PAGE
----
The College recognizes that harassment related to an individual’s gender, sexual orientation, gender identity or gender expression can occur in conjunction with misconduct related to an individual’s race, color, ethnicity, national origin, religion, age, or disability. Such recognition means that steps and procedures taken in response to complaints will also be coordinated with the HR-22 Policy where applicable. Targeting individuals on the basis of these characteristics is also a violation of the community standards. Under these circumstances, the College will coordinate the investigation and resolution efforts (see within this policy the section on Options for Resolutions, G. Investigation) to address harassment related to the targeted individual’s gender, sexual orientation, gender identity or gender expression together with the conduct related to the targeted individual’s race, color, ethnicity, national origin, religion, age, or disability.
Notice of Non-Discrimination
Green River recognizes its responsibility for investigation, resolution, implementation of corrective measures, and monitoring the educational environment and workplace to stop, remediate and prevent discrimination on the basis of race, color, national origin, age, disability, gender, sexual orientation, marital status, creed, religion or status as a veteran of war as required by Title IX of the Educations Amendments of 1972, Section 504 of the Rehabilitation Act of 1973, Title VII of the Civil Rights Act of 1964, the Age Discrimination Act of 1975, RCW 49.60.030 and their implementing regulations. Prohibited sex discrimination includes sexual harassment.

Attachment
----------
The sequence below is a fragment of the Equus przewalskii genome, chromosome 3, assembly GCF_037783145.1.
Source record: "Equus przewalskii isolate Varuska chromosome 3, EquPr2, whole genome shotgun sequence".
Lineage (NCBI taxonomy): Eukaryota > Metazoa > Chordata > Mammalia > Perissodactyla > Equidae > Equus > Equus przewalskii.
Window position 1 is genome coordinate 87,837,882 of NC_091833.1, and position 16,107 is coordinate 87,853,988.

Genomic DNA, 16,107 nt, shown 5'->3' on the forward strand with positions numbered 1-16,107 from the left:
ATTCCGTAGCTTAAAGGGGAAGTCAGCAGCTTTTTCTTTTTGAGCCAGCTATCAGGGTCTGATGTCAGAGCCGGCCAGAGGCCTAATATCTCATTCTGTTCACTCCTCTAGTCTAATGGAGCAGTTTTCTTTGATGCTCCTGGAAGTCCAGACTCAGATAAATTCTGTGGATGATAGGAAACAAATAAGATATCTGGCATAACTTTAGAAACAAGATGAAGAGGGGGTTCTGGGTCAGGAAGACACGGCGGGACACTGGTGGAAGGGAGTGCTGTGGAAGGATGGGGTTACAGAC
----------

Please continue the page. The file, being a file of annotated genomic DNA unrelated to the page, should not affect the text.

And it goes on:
Green River has enacted policies prohibiting discrimination and harassment. Any individual found to be in violation of College discrimination and harassment policies and procedures will be subject to disciplinary action up to and including dismissal from the College or from employment.
This policy prohibits sexual misconduct against all Green River College community members of any gender or sexual orientation. This policy furthermore prohibits gender-based harassment that does not involve conduct of a sexual nature.
Abuse or Intimidation: Physical abuse, verbal abuse, threats, intimidation, coercion, and/or other conduct which threatens or endangers the health or safety of any person
Acquaintance/Date Rape: Non-consensual sex between adults who know each other. Acquaintance/date relationships include platonic, dating, marital, professional, academic or familial
Advocate: A man or woman chosen by a survivor of sexual assault for support in a crisis
Aiding or Facilitating: Aids, facilitates, promotes or encourages the commission of a violation under this policy. Aiding or facilitating may also include failing to take action to prevent an imminent act when it is reasonably prudent and safe to do so. Taking action may include direct intervention, contacting Green River Campus Safety or local law enforcement, or seeking assistance from a person in authority.